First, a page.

Kitchen Appliance Use

Having a more energy efficient kitchen isn’t simply about replacing all your appliances with better-performing new ones

Such a move would be unaffordable for the vast majority of households, and getting the latest models when your current appliances are still working is not always the most sustainable option, if you’re seeking to live a more low-carbon lifestyle.

There might be plenty of life left in what you’ve got, and there are ways to get more out of those existing appliances – while also ensuring that any new ones you do decide to invest in are bringing the carbon and bill savings you’re looking for.

Cleaning up, cutting costs

Starting with clothes washing and drying, you can make an immediate £6-a-year (plus 20kg CO2) saving simply by turning the temperature down to 30 degrees. It uses a massive 57% less electricity.

When looking at energy efficiency in the home, sometimes getting the best out of an appliance can mean not using it at all. If you’ve the space to do so, drying clothes on the line when it’s nice out, rather than using a tumble dryer, is a significant saver – around £30 a year.

Meanwhile, cutting one dishwasher cycle a week by making sure it’s always full before turned on can save £9 on your electricity bill, and water to boot. Cutting a washing machine cycle, based on similar principles, also saves on electricity and saves water: £5 on each annual electricity bill and £8 on your annual water bill if you have a water meter.

Choosing the right appliance for the job in your kitchen can be an important factor in energy performance. Microwaves, for example, are a much more efficient way to cook food than ovens as they heat the food directly rather than the air around it.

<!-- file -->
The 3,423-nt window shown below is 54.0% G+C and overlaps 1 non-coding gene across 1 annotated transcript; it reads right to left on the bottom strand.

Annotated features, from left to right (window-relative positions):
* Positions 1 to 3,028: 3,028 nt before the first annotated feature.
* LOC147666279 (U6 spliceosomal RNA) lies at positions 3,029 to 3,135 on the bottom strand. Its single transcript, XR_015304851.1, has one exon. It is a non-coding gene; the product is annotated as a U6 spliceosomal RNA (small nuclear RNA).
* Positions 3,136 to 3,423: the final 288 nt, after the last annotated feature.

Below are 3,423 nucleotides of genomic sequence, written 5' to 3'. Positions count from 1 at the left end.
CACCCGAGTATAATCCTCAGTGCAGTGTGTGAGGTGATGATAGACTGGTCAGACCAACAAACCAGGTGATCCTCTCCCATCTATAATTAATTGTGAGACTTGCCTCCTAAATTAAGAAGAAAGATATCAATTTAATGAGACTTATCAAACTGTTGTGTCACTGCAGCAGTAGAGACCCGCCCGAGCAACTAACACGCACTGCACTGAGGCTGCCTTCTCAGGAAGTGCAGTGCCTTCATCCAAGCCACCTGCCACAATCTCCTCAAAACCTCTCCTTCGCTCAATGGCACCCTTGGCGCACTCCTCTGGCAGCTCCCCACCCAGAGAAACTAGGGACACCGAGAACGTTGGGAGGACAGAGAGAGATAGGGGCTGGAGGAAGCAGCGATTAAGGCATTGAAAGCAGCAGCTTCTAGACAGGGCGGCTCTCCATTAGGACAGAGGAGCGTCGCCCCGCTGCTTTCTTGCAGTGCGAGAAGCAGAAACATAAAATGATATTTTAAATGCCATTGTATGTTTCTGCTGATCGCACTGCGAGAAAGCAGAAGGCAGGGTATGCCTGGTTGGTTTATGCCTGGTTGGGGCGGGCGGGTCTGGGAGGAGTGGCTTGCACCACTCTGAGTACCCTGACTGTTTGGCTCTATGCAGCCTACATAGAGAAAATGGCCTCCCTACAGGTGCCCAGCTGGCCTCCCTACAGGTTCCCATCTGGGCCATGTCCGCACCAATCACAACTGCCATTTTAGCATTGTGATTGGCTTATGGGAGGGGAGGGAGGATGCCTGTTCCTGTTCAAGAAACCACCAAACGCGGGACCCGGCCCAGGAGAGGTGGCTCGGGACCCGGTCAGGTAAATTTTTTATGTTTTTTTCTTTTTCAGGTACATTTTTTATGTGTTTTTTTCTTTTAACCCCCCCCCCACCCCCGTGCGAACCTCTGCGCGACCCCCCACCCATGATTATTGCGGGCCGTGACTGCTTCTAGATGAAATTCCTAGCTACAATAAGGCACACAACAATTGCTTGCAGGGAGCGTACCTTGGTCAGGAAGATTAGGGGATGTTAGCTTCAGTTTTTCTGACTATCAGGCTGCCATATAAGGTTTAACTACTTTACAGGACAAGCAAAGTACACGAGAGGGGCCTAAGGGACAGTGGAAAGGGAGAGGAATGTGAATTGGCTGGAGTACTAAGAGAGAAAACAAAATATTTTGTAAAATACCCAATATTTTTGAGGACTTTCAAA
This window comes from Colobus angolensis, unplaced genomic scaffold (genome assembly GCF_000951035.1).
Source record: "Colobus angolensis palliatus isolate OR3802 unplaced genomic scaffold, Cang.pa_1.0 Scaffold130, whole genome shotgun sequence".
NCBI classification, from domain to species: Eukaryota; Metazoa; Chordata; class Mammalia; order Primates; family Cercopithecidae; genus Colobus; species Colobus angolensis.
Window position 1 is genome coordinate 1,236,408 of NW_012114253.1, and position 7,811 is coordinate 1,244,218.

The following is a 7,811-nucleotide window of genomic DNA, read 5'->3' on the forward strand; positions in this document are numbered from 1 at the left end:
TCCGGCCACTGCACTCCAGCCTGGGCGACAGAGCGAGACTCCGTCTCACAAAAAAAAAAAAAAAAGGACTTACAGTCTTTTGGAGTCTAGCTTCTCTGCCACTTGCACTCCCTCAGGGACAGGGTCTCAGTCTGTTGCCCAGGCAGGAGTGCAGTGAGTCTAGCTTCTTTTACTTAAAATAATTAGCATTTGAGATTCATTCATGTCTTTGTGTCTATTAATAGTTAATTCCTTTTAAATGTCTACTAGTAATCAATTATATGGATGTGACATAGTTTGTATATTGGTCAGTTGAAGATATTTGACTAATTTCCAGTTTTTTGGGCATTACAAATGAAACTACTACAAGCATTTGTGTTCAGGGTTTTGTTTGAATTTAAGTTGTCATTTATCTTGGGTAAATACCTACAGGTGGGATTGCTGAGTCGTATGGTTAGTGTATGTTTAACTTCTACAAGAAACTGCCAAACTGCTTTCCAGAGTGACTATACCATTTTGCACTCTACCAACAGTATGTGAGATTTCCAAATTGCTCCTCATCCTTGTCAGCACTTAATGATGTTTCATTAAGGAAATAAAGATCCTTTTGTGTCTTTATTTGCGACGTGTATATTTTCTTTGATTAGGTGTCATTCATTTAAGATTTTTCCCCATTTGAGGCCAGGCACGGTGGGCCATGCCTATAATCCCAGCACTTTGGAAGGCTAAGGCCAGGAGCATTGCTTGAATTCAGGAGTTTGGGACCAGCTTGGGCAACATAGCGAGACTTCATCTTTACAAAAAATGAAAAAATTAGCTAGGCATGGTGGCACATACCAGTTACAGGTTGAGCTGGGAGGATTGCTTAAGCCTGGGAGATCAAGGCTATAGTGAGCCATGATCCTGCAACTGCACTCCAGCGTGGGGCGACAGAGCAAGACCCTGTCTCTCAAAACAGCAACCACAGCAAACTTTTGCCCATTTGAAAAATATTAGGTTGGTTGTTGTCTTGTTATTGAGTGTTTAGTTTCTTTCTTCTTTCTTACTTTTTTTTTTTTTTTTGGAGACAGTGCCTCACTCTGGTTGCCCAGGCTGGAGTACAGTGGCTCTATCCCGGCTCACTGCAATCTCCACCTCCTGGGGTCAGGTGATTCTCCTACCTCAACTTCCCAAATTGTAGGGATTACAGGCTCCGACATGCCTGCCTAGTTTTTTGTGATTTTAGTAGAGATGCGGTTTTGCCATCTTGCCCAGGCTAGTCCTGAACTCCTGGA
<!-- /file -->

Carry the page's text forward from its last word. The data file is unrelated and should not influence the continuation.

Kitchen decisions are a balancing act between form and function – but today’s appliances come with a lot more functions than they used to.

Many ovens now come with a pyrolytic cleaning option, where grease is burned off at high temperatures. While this has its advantages, it’s also a sure way to increase running costs and emissions. You can switch this setting off as a default – and perhaps just stick to a bit of good, old-fashioned elbow grease when required.

Cold comforts

There are a number of ways you can make sure you’re getting the best out of your fridge freezer. First and foremost, avoid overloading it, and make sure food has cooled before it goes in.

You can also complete a few checks to make sure fridges have the best chance of doing their job at minimum cost. You can ensure the seal around the door is intact by closing it on a piece of paper or bank note. If it slips out easily, adjustment might be necessary, or the seal may need replacing.

Fridges should be 5 degrees Celsius or a bit lower, it’s worth checking this by placing a thermometer in a glass of water in the centre of the appliance for 24 hours. You should also check that the back is dust free, so air can circulate properly.

Use what you need, but if you need to change…

It seems like a small thing, but only using the kettle to boil the water that’s actually needed when it comes to making a brew could cut £7 off your annual bill. A saving worth making, for sure.

Of course, if it is time for a change in your kitchen, always look out for the energy label, with A+++ the top performing appliances for energy efficiency. The savings can be significant. For example, choosing an A+++ fridge freezer over an A+ model could save you around £200 and 580kg of CO2 over the lifetime of the product.

The content for this page has come from the Energy Saving Trust and links in this article will take you to their website.